LONDON – When the BBC took off its youth-oriented TV channel and moved it online in 2016, the broadcaster went where its viewers seemed to be.
Streaming services such as Netflix and Amazon had changed the way people – both in Britain and the US – watched television, and the BBC Three’s audience of 16- to 34-year-olds apparently turned their backs on traditional television channels.
Now the British public broadcaster has made a U-turn: BBC Three – home to shows like “Fleabag” and “Normal People” – is back on terrestrial TV.
The move reflects the ongoing challenges of understanding how the Internet is changing TV habits. And it shows how the BBC is doubling down on youth programming when it comes to competition and potential budget cuts.
BBC Three was launched in 2003 as a younger brother of the BBC’s two long-running TV channels. It produced provocative comedies such as “The Mighty Boosh” and “Little Britain” which appealed to a younger audience than the more conventional programming on BBC One and Two. The decision to turn BBC Three into a streaming channel also came with a massive cut in its budget, from 85 to 30 million pounds (about $ 114 million to $ 40 million).
“It was a disaster. And it was a direct disaster,” Patrick Barwise, co-author of the book “The War Against the BBC,” said of the movement.
The time spent viewing the channel soon fell by more than 70 percent, and it also lost the same share of reach among its target audience, according to data from Enders, a research company.
There is broader evidence that millions of households have in fact not moved to streaming. In an interview, Fiona Campbell, head of BBC Three, pointed to a recent report on Nielsen’s American television habits which showed that 64 per cent of viewers still regularly watch cable television, compared to 26 per cent who watch streaming.
The idea that young people are turning their backs on traditional TV also seems more complicated than it was six years ago. The re-launch of BBC Three is also meant to make its programming more accessible, Campbell said, especially for less affluent and more rural viewers who may not have high-speed internet and are less likely to stream.
According to Barwise, many young viewers are also taking a hybrid approach. “People sometimes watch Netflix or other videos, and then they watch broadcast,” he said. Despite a decline, younger viewers still watch more than one hour of live television a day, according to Ofcom, the British media regulator.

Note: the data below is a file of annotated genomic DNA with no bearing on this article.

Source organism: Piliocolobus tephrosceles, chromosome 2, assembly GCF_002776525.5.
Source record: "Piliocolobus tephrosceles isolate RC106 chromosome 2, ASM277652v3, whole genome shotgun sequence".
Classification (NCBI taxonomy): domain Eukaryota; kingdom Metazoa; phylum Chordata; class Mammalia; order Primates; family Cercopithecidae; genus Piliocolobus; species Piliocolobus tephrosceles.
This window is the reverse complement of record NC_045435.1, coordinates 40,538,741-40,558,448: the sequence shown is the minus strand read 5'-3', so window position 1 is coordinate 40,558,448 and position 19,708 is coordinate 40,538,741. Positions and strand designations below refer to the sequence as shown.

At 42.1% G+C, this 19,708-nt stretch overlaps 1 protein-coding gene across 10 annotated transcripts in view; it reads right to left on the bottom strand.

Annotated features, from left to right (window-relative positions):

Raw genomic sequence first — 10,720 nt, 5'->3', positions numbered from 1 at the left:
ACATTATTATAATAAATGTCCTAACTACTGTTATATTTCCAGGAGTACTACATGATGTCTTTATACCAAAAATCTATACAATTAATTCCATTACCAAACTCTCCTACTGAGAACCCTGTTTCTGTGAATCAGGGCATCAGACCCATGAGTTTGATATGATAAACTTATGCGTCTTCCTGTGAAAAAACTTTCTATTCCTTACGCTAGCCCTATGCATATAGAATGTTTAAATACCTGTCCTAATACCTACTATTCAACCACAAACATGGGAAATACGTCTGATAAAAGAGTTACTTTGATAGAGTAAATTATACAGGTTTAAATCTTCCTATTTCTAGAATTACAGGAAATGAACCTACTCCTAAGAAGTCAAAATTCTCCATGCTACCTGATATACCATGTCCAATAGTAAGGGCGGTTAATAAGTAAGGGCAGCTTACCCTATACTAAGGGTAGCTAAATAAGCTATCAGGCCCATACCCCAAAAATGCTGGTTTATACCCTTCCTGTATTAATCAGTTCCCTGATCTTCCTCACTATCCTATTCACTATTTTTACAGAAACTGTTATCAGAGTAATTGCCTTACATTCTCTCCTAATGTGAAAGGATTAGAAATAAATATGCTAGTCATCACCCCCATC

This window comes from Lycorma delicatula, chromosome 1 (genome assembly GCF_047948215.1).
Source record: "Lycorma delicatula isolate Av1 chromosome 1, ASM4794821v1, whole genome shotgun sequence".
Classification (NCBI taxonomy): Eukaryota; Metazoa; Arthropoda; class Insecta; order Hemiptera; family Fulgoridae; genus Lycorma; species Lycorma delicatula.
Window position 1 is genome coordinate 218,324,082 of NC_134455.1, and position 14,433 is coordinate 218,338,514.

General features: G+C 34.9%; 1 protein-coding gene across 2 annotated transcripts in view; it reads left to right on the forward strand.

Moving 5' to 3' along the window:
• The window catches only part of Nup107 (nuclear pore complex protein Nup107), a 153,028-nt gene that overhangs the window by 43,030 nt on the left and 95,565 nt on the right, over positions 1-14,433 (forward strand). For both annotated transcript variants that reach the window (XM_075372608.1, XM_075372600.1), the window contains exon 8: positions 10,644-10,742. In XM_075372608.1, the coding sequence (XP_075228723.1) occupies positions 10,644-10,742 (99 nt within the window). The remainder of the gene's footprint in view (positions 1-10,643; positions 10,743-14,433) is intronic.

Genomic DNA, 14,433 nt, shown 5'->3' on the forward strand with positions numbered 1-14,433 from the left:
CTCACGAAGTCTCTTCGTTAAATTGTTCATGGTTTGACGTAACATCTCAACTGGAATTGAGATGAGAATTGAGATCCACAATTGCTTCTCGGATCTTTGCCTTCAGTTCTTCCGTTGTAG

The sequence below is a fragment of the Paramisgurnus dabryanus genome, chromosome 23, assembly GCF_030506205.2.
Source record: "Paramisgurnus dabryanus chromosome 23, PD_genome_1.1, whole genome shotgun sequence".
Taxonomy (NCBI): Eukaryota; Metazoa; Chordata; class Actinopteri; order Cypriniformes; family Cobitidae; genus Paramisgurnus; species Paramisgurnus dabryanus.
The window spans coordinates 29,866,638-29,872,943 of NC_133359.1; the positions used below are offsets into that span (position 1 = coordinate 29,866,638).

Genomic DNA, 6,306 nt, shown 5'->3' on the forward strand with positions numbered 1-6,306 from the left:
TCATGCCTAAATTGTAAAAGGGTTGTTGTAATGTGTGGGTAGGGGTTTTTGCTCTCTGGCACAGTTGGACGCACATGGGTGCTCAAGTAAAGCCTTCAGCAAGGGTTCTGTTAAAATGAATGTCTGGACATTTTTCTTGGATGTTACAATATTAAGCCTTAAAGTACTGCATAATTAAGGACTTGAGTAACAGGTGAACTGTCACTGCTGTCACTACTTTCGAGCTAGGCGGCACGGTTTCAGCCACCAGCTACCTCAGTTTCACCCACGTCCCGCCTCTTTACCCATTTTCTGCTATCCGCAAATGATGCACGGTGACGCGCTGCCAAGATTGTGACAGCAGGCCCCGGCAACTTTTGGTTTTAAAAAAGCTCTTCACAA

During its online years, BBC Three still produced some of the broadcaster’s most popular shows, and the renewed investment in the channel – whose program budget will return to £ 80 million – comes at a time when the BBC has access to it from various quarters. with pressure.
The British government recently announced that the country’s license fee, which is charged annually to all households with a TV and is the main source of funding for the BBC, will be frozen for the next two years. With inflation rising rapidly in Britain, this is likely to mean another round of cuts, and BBC chief Tim Davie has said that “everything is on the agenda.”
“Freezing the BBC license fee at the very moment when real inflation is really high, and the inflation in the broadcasting sector is really high, can not be a good moment,” said Roger Mosey, a former head of BBC Television News. “You not only have competition from streamers for audiences, you also have competition for talent.”
In this regard, the public broadcaster is betting on the track record of BBC Three for producing buzzy shows combined with the allure of traditional “linear” television. In the UK, despite the availability of seemingly endless streaming content, viewers are looking at viewing weekly shows.
The BBC publishes many of its popular programs as full seasons on iPlayer, its streaming service, at the same time as the first episode airs on broadcast television. Charlotte Moore, head of BBC content, said in a telephone interview that with “The Tourist”, a drama starring Jamie Dornan, “we still choose two million people to watch it on a Sunday night, even if it’s all available on iPlayer “
When the BBC Three show “Normal People” aired on the broadcaster’s traditional TV channels, it regularly became a trending topic on British social media. “When we show that it really drives conversation,” Campbell said, “people want to be in for the live moment. And that’s why channels still have a role to play.”
Campbell also believes there are disadvantages to broadcasting shows only through streaming, as viewers may be more hesitant to engage with documentaries on challenging topics for public service. Citing a recent series on revenge porn, she said, “These are very challenging topics, and people would say, ‘Do I really want to go there?’ However, if they encounter it on a linear basis, it may be less intimidating. “
While Moore would not say whether BBC Three would be immune from the next round of budget cuts, she indicated that youth programming would remain a core focus. “Obviously, we will look into our entire funding hand to figure out how we will meet all the needs of the public, with the money we have,” she said. “But of course the young audience will remain a critical part of it.”
With his return to broadcast, Campbell also hopes to make BBC Three its commercial streaming rivals by telling stories from across Britain. Upcoming programs include “Brickies”, which follows young bricklayers in the north of England, and a tractor racing competition called “The Fast and the Farmer (ish)”, filmed in Northern Ireland and made to appeal to the 11 million young people living in the British countryside.
“You want to reflect on the current challenges and pressures and difficulties that people are facing right now, all the more so after the pandemic,” Campbell said. “If we do not reflect that, why do they need us in their lives?”